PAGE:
A 3-D model of tumor progression based on complex automata driven by particle dynamics

Rafał Wcisł, Witold Dzwinel, David A. Yuen, Arkadiusz Z. Dudek

Research output: Contribution to journalArticlepeer-review

28 Scopus citations


The dynamics of a growing tumor involving mechanical remodeling of healthy tissue and vasculature is neglected in most of the existing tumor models. This is due to the lack of efficient computational framework allowing for simulation of mechanical interactions. Meanwhile, just these interactions trigger critical changes in tumor growth dynamics and are responsible for its volumetric and directional progression. We describe here a novel 3-D model of tumor growth, which combines particle dynamics with cellular automata concept. The particles represent both tissue cells and fragments of the vascular network. They interact with their closest neighbors via semi-harmonic central forces simulating mechanical resistance of the cell walls. The particle dynamics is governed by both the Newtonian laws of motion and the cellular automata rules. These rules can represent cell life-cycle and other biological interactions involving smaller spatio-temporal scales. We show that our complex automata, particle based model can reproduce realistic 3-D dynamics of the entire system consisting of the tumor, normal tissue cells, blood vessels and blood flow. It can explain phenomena such as the inward cell motion in avascular tumor, stabilization of tumor growth by the external pressure, tumor vascularization due to the process of angiogenesis, trapping of healthy cells by invading tumor, and influence of external (boundary) conditions on the direction of tumor progression. We conclude that the particle model can serve as a general framework for designing advanced multiscale models of tumor dynamics and it is very competitive to the modeling approaches presented before.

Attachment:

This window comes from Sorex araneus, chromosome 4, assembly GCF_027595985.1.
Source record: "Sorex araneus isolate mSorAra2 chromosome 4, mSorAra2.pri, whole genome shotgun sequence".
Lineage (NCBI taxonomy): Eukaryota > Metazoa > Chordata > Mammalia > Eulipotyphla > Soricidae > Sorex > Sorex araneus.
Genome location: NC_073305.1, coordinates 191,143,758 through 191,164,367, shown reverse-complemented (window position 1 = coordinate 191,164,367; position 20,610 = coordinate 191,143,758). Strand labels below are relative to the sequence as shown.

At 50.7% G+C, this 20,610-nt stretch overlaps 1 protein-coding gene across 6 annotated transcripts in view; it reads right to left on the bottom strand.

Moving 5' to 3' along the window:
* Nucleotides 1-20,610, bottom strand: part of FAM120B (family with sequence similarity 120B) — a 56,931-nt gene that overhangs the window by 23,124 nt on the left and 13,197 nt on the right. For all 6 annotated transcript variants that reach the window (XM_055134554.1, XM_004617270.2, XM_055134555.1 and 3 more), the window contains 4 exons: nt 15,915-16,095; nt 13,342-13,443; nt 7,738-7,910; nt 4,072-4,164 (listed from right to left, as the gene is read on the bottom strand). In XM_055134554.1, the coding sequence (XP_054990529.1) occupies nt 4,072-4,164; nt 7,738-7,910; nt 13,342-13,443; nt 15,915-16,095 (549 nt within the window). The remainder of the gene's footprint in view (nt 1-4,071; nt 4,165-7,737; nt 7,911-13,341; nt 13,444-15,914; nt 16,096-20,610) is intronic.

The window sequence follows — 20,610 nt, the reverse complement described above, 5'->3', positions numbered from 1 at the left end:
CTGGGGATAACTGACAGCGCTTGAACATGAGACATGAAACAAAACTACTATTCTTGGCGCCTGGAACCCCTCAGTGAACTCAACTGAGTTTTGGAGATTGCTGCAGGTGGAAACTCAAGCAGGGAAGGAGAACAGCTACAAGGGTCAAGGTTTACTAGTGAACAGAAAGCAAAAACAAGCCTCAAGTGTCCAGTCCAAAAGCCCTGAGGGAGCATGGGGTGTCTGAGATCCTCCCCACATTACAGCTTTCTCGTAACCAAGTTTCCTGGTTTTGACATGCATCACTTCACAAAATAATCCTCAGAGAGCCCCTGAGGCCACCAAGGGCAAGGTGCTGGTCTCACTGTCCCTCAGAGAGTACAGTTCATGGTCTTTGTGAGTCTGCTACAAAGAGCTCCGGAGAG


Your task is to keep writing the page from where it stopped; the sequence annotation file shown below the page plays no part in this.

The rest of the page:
Original languageEnglish (US)
Pages (from-to)1517-1539
Number of pages23
JournalJournal of Molecular Modeling
Issue number12
StatePublished - May 25 2009


  • Angiogenesis
  • Complex automata
  • Computer simulation
  • Discrete particle model
  • Tumor progression

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